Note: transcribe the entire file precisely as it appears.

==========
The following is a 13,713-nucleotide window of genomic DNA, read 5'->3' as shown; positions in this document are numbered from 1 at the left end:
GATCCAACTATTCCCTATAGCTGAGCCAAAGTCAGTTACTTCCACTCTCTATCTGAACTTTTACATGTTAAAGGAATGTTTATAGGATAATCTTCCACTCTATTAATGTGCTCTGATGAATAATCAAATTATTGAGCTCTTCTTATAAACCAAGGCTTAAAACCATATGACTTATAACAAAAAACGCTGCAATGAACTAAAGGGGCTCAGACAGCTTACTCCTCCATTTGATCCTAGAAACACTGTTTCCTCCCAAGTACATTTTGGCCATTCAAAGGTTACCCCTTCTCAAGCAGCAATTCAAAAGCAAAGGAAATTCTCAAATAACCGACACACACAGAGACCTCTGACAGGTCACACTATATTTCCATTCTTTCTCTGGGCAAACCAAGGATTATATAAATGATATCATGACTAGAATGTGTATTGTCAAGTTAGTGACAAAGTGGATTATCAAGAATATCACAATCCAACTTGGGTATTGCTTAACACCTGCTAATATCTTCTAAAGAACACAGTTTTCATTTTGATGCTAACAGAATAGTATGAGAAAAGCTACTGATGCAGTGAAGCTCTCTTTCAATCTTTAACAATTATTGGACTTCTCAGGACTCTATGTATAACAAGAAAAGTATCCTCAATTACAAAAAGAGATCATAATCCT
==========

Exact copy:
The following is a 13,713-nucleotide window of genomic DNA, read 5'->3' as shown; positions in this document are numbered from 1 at the left end:
GATCCAACTATTCCCTATAGCTGAGCCAAAGTCAGTTACTTCCACTCTCTATCTGAACTTTTACATGTTAAAGGAATGTTTATAGGATAATCTTCCACTCTATTAATGTGCTCTGATGAATAATCAAATTATTGAGCTCTTCTTATAAACCAAGGCTTAAAACCATATGACTTATAACAAAAAACGCTGCAATGAACTAAAGGGGCTCAGACAGCTTACTCCTCCATTTGATCCTAGAAACACTGTTTCCTCCCAAGTACATTTTGGCCATTCAAAGGTTACCCCTTCTCAAGCAGCAATTCAAAAGCAAAGGAAATTCTCAAATAACCGACACACACAGAGACCTCTGACAGGTCACACTATATTTCCATTCTTTCTCTGGGCAAACCAAGGATTATATAAATGATATCATGACTAGAATGTGTATTGTCAAGTTAGTGACAAAGTGGATTATCAAGAATATCACAATCCAACTTGGGTATTGCTTAACACCTGCTAATATCTTCTAAAGAACACAGTTTTCATTTTGATGCTAACAGAATAGTATGAGAAAAGCTACTGATGCAGTGAAGCTCTCTTTCAATCTTTAACAATTATTGGACTTCTCAGGACTCTATGTATAACAAGAAAAGTATCCTCAATTACAAAAAGAGATCATAATCCT